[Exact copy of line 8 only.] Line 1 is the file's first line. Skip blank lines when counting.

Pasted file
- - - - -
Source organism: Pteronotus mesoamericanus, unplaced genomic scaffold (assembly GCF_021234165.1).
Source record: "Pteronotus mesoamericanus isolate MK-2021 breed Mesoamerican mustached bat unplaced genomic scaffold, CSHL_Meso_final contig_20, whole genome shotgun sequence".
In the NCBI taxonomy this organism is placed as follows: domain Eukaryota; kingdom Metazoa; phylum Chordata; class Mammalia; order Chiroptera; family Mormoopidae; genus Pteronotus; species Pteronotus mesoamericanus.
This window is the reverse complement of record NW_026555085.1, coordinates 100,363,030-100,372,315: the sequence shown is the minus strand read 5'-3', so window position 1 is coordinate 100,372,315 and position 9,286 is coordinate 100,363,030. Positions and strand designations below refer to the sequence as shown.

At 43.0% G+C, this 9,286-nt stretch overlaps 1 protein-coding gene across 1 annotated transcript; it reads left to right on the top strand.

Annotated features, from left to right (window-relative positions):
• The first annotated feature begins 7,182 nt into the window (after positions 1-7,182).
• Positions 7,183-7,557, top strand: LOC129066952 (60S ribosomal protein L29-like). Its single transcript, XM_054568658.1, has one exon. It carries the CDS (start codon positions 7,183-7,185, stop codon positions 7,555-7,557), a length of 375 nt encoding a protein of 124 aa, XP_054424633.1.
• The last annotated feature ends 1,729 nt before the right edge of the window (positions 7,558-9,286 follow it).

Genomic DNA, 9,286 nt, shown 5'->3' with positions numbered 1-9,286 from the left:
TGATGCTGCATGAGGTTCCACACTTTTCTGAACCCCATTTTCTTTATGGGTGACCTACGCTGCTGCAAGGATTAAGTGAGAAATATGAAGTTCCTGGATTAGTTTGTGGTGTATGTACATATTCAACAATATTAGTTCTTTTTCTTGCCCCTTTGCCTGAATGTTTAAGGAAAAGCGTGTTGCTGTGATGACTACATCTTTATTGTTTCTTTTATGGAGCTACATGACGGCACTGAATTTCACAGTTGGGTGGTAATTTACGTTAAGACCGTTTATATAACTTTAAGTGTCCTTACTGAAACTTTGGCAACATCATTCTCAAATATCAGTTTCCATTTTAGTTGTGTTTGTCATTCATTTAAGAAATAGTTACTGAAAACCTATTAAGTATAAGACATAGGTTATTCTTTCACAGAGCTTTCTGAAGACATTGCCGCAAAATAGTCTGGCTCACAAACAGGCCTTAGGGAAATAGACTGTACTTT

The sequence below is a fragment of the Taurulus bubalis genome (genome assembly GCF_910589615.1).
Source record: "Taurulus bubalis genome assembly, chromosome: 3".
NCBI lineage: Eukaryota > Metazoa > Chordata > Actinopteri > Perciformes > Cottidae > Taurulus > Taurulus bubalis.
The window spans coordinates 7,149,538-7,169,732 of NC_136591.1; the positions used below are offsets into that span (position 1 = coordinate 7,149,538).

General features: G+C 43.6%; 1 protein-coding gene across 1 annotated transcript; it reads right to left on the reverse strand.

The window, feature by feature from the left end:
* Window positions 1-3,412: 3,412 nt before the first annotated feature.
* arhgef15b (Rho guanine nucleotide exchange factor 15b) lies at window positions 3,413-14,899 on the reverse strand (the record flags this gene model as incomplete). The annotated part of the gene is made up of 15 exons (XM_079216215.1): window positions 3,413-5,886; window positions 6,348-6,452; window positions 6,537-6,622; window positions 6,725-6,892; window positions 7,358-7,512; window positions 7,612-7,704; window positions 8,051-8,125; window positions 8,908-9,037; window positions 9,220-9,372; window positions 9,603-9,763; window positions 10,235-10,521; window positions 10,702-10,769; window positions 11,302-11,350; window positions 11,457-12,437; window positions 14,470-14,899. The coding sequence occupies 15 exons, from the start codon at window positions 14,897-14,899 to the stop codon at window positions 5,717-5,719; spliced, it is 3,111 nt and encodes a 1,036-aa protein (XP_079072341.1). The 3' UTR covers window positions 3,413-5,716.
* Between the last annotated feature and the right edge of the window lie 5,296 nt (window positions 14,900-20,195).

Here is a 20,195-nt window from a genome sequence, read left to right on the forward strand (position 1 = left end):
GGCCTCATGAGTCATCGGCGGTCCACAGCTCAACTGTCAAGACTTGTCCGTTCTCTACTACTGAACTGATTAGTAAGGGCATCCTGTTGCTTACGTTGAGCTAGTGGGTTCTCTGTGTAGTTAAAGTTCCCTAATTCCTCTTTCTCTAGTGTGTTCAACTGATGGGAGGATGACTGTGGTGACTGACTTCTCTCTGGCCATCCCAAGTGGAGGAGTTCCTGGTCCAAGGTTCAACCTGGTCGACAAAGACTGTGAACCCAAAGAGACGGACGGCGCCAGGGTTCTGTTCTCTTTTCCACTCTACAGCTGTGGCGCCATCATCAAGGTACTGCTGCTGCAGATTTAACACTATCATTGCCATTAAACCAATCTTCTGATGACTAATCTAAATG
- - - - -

• Positions 7,183-7,557, top strand: LOC129066952 (60S ribosomal protein L29-like). Its single transcript, XM_054568658.1, has one exon. It carries the CDS (start codon positions 7,183-7,185, stop codon positions 7,555-7,557), a length of 375 nt encoding a protein of 124 aa, XP_054424633.1.